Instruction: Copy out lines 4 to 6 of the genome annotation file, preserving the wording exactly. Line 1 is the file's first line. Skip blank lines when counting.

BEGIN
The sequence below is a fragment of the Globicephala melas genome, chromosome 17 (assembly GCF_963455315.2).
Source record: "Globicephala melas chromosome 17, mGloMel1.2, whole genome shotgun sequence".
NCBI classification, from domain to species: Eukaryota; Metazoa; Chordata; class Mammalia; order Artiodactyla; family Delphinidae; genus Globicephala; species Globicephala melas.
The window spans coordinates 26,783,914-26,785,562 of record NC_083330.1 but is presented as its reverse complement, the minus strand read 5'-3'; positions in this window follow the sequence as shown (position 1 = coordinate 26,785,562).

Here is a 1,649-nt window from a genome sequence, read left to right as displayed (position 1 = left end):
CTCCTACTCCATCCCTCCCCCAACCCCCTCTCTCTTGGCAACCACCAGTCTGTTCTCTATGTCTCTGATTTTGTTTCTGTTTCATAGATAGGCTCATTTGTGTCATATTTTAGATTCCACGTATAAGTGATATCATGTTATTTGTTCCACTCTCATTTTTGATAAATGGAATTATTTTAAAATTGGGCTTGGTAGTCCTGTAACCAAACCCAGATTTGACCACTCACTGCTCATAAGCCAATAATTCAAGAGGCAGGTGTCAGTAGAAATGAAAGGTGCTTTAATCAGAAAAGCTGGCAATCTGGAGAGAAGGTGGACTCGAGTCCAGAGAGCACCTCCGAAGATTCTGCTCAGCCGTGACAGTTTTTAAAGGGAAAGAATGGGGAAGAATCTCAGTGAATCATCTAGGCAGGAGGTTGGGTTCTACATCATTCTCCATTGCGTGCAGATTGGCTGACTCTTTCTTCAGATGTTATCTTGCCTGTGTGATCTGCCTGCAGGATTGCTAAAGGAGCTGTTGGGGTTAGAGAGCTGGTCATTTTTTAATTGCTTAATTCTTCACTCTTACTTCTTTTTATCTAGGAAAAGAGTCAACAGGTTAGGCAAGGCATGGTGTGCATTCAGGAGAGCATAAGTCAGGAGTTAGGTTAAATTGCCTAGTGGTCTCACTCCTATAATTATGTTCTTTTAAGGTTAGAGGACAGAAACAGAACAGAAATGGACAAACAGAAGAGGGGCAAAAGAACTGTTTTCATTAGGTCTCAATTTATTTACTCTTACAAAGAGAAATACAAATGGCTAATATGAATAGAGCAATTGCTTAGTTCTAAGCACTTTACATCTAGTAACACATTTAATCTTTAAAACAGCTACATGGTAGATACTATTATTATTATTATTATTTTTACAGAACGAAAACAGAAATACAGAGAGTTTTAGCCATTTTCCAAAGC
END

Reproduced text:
The window spans coordinates 26,783,914-26,785,562 of record NC_083330.1 but is presented as its reverse complement, the minus strand read 5'-3'; positions in this window follow the sequence as shown (position 1 = coordinate 26,785,562).

Here is a 1,649-nt window from a genome sequence, read left to right as displayed (position 1 = left end):
CTCCTACTCCATCCCTCCCCCAACCCCCTCTCTCTTGGCAACCACCAGTCTGTTCTCTATGTCTCTGATTTTGTTTCTGTTTCATAGATAGGCTCATTTGTGTCATATTTTAGATTCCACGTATAAGTGATATCATGTTATTTGTTCCACTCTCATTTTTGATAAATGGAATTATTTTAAAATTGGGCTTGGTAGTCCTGTAACCAAACCCAGATTTGACCACTCACTGCTCATAAGCCAATAATTCAAGAGGCAGGTGTCAGTAGAAATGAAAGGTGCTTTAATCAGAAAAGCTGGCAATCTGGAGAGAAGGTGGACTCGAGTCCAGAGAGCACCTCCGAAGATTCTGCTCAGCCGTGACAGTTTTTAAAGGGAAAGAATGGGGAAGAATCTCAGTGAATCATCTAGGCAGGAGGTTGGGTTCTACATCATTCTCCATTGCGTGCAGATTGGCTGACTCTTTCTTCAGATGTTATCTTGCCTGTGTGATCTGCCTGCAGGATTGCTAAAGGAGCTGTTGGGGTTAGAGAGCTGGTCATTTTTTAATTGCTTAATTCTTCACTCTTACTTCTTTTTATCTAGGAAAAGAGTCAACAGGTTAGGCAAGGCATGGTGTGCATTCAGGAGAGCATAAGTCAGGAGTTAGGTTAAATTGCCTAGTGGTCTCACTCCTATAATTATGTTCTTTTAAGGTTAGAGGACAGAAACAGAACAGAAATGGACAAACAGAAGAGGGGCAAAAGAACTGTTTTCATTAGGTCTCAATTTATTTACTCTTACAAAGAGAAATACAAATGGCTAATATGAATAGAGCAATTGCTTAGTTCTAAGCACTTTACATCTAGTAACACATTTAATCTTTAAAACAGCTACATGGTAGATACTATTATTATTATTATTATTTTTACAGAACGAAAACAGAAATACAGAGAGTTTTAGCCATTTTCCAAAGC